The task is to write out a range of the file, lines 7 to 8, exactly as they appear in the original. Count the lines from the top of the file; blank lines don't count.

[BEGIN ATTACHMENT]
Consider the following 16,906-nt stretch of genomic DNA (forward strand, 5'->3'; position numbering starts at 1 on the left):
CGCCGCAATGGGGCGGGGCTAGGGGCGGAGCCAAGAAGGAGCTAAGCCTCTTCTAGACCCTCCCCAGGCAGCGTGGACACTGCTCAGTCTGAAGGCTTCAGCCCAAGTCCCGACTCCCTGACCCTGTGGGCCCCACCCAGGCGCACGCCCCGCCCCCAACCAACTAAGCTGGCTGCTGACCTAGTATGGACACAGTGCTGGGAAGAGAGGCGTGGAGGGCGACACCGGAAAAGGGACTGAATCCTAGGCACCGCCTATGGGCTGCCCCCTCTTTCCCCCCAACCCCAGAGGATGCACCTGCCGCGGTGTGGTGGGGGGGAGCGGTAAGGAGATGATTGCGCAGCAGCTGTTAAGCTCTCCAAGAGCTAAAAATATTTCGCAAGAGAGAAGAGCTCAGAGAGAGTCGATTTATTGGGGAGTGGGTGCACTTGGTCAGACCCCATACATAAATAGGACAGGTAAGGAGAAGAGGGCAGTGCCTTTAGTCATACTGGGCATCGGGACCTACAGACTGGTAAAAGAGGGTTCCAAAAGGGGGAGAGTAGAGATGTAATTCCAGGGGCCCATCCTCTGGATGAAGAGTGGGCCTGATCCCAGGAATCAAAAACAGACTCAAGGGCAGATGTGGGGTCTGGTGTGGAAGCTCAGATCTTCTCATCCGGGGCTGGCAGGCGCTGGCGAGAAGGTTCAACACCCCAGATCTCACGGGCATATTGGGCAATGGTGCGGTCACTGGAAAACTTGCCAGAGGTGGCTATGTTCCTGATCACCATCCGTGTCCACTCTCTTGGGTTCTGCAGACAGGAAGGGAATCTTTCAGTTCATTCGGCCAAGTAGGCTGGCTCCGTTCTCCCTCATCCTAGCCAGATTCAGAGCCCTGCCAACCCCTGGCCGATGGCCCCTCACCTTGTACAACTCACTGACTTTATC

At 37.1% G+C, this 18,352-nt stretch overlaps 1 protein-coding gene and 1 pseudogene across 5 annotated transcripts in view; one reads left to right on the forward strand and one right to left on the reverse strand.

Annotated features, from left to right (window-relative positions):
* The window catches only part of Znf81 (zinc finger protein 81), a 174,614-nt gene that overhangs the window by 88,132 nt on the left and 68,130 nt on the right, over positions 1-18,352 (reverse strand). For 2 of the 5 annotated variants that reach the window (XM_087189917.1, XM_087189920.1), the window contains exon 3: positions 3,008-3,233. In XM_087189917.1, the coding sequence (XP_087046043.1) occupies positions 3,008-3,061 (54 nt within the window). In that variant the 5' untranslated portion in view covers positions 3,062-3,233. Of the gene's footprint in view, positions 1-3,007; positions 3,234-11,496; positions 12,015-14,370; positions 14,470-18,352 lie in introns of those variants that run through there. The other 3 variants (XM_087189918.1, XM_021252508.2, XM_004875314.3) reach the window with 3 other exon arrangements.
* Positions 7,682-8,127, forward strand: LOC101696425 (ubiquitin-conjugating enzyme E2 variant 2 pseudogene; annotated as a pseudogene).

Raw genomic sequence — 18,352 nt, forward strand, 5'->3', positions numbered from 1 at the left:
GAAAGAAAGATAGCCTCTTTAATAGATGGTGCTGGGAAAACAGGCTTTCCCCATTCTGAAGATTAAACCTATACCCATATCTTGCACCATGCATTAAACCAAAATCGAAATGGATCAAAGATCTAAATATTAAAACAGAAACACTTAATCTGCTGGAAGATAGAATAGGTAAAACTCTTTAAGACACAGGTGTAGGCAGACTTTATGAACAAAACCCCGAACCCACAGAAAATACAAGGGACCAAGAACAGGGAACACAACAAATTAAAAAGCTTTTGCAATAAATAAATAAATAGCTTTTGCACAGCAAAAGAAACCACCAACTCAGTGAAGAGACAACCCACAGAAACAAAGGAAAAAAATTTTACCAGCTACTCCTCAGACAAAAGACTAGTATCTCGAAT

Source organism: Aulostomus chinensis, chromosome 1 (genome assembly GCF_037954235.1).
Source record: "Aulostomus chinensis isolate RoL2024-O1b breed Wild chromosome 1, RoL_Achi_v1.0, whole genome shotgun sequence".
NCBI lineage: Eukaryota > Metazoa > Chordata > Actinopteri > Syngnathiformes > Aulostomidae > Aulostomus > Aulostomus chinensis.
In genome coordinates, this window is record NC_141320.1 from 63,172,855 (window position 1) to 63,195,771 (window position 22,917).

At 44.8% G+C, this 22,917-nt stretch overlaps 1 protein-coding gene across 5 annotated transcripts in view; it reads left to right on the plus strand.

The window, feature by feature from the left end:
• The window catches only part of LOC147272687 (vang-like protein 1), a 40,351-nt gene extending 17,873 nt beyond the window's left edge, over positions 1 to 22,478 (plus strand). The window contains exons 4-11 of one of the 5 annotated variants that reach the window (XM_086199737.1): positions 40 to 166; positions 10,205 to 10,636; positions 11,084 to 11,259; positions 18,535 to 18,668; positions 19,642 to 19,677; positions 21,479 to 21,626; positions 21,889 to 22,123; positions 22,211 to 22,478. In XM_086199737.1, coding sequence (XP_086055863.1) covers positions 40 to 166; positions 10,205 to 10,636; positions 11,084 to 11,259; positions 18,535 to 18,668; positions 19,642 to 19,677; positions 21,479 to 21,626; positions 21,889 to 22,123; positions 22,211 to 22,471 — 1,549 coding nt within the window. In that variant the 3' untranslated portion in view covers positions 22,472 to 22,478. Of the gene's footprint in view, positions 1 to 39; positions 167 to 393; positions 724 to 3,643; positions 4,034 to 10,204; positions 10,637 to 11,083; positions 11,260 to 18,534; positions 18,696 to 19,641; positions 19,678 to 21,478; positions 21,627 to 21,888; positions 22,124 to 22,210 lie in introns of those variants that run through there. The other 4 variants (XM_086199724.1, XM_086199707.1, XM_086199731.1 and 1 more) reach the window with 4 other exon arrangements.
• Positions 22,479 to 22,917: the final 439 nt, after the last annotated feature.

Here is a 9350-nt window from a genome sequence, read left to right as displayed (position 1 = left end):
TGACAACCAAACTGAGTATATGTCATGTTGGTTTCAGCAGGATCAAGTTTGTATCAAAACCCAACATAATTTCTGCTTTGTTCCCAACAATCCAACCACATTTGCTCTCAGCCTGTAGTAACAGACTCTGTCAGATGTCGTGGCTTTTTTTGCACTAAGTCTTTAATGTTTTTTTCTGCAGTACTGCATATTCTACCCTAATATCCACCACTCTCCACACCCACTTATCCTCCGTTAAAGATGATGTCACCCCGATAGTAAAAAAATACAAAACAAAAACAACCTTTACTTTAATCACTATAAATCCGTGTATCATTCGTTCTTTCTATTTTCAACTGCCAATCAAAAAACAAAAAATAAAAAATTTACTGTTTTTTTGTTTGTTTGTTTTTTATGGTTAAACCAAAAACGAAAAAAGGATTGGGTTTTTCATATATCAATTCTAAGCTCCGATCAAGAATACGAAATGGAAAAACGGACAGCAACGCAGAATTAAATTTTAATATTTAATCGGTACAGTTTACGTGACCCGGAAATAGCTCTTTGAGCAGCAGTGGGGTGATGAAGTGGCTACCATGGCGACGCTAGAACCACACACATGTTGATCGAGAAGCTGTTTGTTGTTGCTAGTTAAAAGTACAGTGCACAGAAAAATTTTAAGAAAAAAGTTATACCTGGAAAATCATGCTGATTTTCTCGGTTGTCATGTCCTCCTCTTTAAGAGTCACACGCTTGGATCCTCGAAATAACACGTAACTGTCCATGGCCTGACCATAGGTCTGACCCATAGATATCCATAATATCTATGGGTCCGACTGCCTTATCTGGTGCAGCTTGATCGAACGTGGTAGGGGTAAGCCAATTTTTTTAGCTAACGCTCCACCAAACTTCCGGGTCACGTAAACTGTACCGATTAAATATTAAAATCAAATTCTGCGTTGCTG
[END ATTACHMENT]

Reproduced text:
Raw genomic sequence — 18,352 nt, forward strand, 5'->3', positions numbered from 1 at the left:
GAAAGAAAGATAGCCTCTTTAATAGATGGTGCTGGGAAAACAGGCTTTCCCCATTCTGAAGATTAAACCTATACCCATATCTTGCACCATGCATTAAACCAAAATCGAAATGGATCAAAGATCTAAATATTAAAACAGAAACACTTAATCTGCTGGAAGATAGAATAGGTAAAACTCTTTAAGACACAGGTGTAGGCAGACTTTATGAACAAAACCCCGAACCCACAGAAAATACAAGGGACCAAGAACAGGGAACACAACAAATTAAAAAGCTTTTGCAATAAATAAATAAATAGCTTTTGCACAGCAAAAGAAACCACCAACTCAGTGAAGAGACAACCCACAGAAACAAAGGAAAAAAATTTTACCAGCTACTCCTCAGACAAAAGACTAGTATCTCGAAT